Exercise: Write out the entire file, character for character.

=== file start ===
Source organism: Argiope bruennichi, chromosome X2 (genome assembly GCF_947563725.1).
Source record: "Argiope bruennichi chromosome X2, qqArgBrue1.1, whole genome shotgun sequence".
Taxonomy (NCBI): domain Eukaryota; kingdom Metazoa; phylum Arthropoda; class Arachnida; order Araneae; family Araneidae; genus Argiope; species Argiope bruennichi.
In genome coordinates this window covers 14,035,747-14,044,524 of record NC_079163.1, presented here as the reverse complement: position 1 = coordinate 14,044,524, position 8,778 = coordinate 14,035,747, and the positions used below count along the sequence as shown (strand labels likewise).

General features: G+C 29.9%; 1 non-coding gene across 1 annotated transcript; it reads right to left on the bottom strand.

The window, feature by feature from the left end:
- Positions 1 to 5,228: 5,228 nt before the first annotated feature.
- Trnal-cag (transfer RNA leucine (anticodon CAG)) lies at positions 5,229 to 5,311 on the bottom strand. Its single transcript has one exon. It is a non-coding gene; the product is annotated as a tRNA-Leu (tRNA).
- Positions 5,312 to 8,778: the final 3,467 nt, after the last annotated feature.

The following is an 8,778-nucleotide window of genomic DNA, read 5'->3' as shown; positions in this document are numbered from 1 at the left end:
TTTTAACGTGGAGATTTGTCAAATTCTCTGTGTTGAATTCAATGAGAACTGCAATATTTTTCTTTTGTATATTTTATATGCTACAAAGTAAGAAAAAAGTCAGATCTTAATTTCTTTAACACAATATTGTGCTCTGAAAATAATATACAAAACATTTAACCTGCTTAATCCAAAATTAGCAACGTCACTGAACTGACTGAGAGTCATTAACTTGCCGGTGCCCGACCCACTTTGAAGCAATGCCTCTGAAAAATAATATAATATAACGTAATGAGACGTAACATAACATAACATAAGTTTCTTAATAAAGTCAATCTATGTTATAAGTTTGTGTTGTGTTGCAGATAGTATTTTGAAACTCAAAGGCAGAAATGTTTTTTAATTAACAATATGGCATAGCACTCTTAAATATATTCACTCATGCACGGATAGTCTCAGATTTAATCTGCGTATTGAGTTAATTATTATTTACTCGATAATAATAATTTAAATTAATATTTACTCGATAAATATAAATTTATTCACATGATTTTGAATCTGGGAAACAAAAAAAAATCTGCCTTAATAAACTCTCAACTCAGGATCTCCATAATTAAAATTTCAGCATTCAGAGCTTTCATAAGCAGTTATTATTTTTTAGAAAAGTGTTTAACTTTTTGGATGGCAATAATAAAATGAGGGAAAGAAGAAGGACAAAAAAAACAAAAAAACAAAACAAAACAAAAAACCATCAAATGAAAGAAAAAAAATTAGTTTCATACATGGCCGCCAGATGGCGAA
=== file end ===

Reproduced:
Source organism: Argiope bruennichi, chromosome X2 (genome assembly GCF_947563725.1).
Source record: "Argiope bruennichi chromosome X2, qqArgBrue1.1, whole genome shotgun sequence".
Taxonomy (NCBI): domain Eukaryota; kingdom Metazoa; phylum Arthropoda; class Arachnida; order Araneae; family Araneidae; genus Argiope; species Argiope bruennichi.
In genome coordinates this window covers 14,035,747-14,044,524 of record NC_079163.1, presented here as the reverse complement: position 1 = coordinate 14,044,524, position 8,778 = coordinate 14,035,747, and the positions used below count along the sequence as shown (strand labels likewise).

General features: G+C 29.9%; 1 non-coding gene across 1 annotated transcript; it reads right to left on the bottom strand.

The window, feature by feature from the left end:
- Positions 1 to 5,228: 5,228 nt before the first annotated feature.
- Trnal-cag (transfer RNA leucine (anticodon CAG)) lies at positions 5,229 to 5,311 on the bottom strand. Its single transcript has one exon. It is a non-coding gene; the product is annotated as a tRNA-Leu (tRNA).
- Positions 5,312 to 8,778: the final 3,467 nt, after the last annotated feature.

The following is an 8,778-nucleotide window of genomic DNA, read 5'->3' as shown; positions in this document are numbered from 1 at the left end:
TTTTAACGTGGAGATTTGTCAAATTCTCTGTGTTGAATTCAATGAGAACTGCAATATTTTTCTTTTGTATATTTTATATGCTACAAAGTAAGAAAAAAGTCAGATCTTAATTTCTTTAACACAATATTGTGCTCTGAAAATAATATACAAAACATTTAACCTGCTTAATCCAAAATTAGCAACGTCACTGAACTGACTGAGAGTCATTAACTTGCCGGTGCCCGACCCACTTTGAAGCAATGCCTCTGAAAAATAATATAATATAACGTAATGAGACGTAACATAACATAACATAAGTTTCTTAATAAAGTCAATCTATGTTATAAGTTTGTGTTGTGTTGCAGATAGTATTTTGAAACTCAAAGGCAGAAATGTTTTTTAATTAACAATATGGCATAGCACTCTTAAATATATTCACTCATGCACGGATAGTCTCAGATTTAATCTGCGTATTGAGTTAATTATTATTTACTCGATAATAATAATTTAAATTAATATTTACTCGATAAATATAAATTTATTCACATGATTTTGAATCTGGGAAACAAAAAAAAATCTGCCTTAATAAACTCTCAACTCAGGATCTCCATAATTAAAATTTCAGCATTCAGAGCTTTCATAAGCAGTTATTATTTTTTAGAAAAGTGTTTAACTTTTTGGATGGCAATAATAAAATGAGGGAAAGAAGAAGGACAAAAAAAACAAAAAAACAAAACAAAACAAAAAACCATCAAATGAAAGAAAAAAAATTAGTTTCATACATGGCCGCCAGATGGCGAA